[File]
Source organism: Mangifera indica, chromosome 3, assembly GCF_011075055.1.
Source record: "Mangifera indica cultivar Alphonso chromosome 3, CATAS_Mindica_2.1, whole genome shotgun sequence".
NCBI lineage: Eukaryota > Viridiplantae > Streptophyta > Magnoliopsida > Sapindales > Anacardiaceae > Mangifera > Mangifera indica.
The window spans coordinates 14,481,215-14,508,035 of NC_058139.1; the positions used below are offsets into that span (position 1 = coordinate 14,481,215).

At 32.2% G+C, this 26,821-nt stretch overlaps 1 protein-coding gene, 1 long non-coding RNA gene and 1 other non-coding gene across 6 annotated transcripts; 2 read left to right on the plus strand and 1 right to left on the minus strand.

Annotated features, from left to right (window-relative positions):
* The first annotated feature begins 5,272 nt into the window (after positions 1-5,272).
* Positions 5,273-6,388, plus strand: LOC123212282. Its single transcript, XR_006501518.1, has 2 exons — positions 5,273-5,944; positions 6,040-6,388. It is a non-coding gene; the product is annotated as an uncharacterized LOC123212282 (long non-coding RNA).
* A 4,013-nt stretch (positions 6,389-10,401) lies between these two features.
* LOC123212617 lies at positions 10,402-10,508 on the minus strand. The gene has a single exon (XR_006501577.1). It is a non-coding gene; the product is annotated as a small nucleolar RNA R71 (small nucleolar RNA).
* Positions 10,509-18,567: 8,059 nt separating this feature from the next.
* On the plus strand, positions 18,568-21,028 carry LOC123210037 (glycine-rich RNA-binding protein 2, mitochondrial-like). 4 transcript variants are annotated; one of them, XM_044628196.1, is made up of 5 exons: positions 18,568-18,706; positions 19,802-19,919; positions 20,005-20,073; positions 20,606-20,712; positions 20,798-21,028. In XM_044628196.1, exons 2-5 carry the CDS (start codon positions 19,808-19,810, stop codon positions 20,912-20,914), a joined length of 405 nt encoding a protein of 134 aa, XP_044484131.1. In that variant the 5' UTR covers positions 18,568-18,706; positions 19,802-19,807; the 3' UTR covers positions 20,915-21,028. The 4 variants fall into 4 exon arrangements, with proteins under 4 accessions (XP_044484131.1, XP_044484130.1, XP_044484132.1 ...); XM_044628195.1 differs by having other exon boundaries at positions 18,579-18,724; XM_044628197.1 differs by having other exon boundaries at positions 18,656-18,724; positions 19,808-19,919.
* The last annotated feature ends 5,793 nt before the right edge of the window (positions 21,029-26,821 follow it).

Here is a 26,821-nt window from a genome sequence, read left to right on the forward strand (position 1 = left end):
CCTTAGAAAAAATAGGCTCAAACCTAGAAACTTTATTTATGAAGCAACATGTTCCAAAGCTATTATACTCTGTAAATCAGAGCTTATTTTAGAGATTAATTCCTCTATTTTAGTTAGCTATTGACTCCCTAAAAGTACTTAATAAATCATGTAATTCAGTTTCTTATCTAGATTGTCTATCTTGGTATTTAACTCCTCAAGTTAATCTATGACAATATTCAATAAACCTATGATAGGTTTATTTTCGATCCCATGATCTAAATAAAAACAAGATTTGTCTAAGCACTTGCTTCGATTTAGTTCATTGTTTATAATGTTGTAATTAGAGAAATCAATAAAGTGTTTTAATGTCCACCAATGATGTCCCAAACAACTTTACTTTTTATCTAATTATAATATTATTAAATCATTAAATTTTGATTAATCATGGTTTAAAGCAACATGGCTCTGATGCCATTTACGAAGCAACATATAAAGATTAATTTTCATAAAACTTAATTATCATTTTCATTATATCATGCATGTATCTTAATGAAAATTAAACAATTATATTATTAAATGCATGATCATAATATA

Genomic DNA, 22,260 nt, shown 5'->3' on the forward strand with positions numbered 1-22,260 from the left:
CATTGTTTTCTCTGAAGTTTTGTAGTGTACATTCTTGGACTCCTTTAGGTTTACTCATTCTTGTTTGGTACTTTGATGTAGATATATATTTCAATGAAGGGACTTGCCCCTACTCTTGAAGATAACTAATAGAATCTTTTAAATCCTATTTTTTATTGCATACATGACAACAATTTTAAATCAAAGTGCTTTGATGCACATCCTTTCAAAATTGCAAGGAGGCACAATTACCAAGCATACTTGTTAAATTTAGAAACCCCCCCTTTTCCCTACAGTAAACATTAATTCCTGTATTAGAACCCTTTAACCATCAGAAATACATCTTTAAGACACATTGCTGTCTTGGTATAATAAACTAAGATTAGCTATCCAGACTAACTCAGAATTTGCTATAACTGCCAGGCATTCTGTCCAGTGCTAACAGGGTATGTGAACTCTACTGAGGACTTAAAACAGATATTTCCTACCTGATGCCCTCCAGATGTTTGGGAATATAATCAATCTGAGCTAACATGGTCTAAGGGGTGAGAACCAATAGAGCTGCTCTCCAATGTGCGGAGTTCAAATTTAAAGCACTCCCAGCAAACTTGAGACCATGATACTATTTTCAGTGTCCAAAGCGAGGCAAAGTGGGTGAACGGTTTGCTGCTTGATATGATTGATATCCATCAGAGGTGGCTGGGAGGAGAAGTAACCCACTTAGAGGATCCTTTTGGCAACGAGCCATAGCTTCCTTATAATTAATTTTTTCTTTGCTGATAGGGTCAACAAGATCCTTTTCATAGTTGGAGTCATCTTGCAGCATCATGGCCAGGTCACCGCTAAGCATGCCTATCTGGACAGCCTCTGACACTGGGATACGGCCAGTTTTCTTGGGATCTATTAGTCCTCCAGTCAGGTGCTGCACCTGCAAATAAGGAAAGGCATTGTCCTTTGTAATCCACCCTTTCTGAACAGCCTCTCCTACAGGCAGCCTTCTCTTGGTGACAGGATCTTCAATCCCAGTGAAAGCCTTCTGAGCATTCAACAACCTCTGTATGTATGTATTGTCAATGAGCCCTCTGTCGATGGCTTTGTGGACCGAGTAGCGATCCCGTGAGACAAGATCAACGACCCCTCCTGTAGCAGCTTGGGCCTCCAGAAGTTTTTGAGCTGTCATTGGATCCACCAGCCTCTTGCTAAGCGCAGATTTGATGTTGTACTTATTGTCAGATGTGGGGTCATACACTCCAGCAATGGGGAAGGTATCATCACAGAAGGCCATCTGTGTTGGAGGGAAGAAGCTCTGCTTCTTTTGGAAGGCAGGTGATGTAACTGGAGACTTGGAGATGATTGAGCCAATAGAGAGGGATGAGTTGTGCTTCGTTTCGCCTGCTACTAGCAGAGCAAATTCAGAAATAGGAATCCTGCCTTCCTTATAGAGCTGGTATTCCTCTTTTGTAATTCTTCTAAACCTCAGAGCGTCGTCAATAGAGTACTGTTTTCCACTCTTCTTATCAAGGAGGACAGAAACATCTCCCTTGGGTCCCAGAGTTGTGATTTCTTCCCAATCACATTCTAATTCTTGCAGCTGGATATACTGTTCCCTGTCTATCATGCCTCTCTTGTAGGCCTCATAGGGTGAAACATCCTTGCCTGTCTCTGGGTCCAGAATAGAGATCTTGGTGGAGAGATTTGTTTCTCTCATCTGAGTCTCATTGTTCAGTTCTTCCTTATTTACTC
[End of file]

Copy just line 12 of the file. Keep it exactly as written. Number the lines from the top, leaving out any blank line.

* On the plus strand, positions 18,568-21,028 carry LOC123210037 (glycine-rich RNA-binding protein 2, mitochondrial-like). 4 transcript variants are annotated; one of them, XM_044628196.1, is made up of 5 exons: positions 18,568-18,706; positions 19,802-19,919; positions 20,005-20,073; positions 20,606-20,712; positions 20,798-21,028. In XM_044628196.1, exons 2-5 carry the CDS (start codon positions 19,808-19,810, stop codon positions 20,912-20,914), a joined length of 405 nt encoding a protein of 134 aa, XP_044484131.1. In that variant the 5' UTR covers positions 18,568-18,706; positions 19,802-19,807; the 3' UTR covers positions 20,915-21,028. The 4 variants fall into 4 exon arrangements, with proteins under 4 accessions (XP_044484131.1, XP_044484130.1, XP_044484132.1 ...); XM_044628195.1 differs by having other exon boundaries at positions 18,579-18,724; XM_044628197.1 differs by having other exon boundaries at positions 18,656-18,724; positions 19,808-19,919.